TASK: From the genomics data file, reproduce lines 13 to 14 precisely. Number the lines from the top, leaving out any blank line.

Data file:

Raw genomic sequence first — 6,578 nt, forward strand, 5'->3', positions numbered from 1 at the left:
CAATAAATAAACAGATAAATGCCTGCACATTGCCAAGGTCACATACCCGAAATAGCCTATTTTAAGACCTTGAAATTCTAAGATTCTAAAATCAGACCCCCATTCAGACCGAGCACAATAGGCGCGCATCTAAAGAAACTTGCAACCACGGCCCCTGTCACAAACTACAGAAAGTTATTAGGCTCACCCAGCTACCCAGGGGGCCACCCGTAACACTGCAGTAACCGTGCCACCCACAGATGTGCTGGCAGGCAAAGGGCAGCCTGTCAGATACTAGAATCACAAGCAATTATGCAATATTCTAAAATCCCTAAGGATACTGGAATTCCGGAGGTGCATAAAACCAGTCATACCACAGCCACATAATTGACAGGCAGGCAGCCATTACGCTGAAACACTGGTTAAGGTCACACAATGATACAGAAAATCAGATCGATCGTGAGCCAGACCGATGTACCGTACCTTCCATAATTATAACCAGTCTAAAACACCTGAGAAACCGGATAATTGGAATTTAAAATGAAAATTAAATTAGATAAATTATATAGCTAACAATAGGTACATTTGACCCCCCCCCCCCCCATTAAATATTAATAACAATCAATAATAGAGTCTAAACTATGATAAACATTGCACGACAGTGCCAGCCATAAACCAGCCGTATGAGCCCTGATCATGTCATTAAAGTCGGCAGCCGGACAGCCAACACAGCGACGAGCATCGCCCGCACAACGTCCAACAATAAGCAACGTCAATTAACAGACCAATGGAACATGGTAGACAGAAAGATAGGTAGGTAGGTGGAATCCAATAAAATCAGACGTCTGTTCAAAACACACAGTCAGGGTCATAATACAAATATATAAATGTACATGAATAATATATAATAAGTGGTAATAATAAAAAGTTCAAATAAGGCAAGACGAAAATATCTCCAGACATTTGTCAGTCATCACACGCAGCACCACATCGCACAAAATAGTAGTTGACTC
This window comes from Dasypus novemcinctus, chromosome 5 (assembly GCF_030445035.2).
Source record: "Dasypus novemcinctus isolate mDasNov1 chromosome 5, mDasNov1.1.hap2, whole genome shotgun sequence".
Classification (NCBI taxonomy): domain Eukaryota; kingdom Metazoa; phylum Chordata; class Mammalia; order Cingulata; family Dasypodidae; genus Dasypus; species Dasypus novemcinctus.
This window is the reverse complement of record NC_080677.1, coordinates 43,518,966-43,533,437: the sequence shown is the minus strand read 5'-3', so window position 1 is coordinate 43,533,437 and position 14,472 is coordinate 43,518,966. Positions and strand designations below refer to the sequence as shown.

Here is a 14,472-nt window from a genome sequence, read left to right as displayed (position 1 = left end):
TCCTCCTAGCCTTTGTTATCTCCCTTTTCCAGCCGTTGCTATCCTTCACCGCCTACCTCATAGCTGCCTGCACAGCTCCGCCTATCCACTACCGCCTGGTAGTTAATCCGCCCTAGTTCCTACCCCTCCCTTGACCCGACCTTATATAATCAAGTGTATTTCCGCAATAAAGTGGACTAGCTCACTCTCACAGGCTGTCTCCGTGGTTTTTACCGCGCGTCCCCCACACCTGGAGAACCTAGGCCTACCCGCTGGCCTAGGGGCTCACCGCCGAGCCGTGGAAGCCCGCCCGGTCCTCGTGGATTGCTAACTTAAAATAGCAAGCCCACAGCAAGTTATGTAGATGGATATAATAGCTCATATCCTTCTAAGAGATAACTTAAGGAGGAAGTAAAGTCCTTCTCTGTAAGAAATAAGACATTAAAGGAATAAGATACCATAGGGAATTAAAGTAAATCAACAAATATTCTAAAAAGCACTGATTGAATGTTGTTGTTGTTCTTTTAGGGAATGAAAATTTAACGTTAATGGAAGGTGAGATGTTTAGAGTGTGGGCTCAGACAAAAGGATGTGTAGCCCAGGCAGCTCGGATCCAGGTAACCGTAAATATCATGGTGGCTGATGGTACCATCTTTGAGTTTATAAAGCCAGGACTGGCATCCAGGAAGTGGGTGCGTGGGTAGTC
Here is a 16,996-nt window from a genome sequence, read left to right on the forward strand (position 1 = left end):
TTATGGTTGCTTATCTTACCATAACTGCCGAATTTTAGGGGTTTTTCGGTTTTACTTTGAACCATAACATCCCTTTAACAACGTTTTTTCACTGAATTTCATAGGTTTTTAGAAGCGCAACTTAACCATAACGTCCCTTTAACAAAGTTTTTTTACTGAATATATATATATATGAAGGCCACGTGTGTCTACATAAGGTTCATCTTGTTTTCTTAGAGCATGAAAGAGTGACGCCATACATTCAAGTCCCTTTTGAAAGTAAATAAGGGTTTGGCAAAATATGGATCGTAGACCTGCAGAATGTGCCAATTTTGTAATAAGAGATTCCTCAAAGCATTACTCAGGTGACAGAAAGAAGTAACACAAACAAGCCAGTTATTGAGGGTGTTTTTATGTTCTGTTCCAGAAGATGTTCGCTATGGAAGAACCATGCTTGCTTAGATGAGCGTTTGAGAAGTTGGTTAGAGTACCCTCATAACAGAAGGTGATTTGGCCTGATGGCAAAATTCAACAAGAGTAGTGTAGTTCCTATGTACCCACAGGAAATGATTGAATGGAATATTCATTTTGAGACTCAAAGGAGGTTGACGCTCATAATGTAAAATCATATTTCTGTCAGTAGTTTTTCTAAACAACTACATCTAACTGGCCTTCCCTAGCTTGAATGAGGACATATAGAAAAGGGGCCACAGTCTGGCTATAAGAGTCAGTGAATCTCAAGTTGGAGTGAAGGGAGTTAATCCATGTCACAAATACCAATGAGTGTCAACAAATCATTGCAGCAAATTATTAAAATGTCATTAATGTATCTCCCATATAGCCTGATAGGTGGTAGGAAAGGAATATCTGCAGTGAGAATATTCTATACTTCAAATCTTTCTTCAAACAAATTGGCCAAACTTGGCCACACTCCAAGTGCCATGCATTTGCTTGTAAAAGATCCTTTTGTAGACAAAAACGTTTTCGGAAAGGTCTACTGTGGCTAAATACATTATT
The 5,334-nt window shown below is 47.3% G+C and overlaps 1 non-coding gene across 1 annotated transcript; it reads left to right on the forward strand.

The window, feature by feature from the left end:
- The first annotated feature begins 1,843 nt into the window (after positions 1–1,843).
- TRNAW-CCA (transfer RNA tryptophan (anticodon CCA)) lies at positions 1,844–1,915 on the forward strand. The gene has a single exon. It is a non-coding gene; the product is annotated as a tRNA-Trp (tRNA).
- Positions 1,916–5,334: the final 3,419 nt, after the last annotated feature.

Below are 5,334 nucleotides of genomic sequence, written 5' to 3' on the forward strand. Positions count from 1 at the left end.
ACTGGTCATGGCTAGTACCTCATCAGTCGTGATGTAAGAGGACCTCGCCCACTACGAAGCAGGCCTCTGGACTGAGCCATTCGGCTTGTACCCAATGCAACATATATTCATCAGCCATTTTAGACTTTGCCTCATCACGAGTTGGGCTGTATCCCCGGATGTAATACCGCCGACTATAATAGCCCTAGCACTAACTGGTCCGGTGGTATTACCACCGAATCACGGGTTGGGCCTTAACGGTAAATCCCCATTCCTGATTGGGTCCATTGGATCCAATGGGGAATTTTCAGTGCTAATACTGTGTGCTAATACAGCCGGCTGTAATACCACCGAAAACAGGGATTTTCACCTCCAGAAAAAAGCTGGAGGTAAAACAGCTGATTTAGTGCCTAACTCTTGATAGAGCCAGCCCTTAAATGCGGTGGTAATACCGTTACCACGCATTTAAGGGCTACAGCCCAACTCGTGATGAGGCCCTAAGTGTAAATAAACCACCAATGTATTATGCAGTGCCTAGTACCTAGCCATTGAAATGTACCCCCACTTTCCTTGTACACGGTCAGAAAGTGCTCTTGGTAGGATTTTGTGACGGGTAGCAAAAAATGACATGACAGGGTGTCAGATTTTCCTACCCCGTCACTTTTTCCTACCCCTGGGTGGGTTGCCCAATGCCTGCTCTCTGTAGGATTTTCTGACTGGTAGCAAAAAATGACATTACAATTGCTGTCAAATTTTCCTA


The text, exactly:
- The first annotated feature begins 1,843 nt into the window (after positions 1–1,843).
- TRNAW-CCA (transfer RNA tryptophan (anticodon CCA)) lies at positions 1,844–1,915 on the forward strand. The gene has a single exon. It is a non-coding gene; the product is annotated as a tRNA-Trp (tRNA).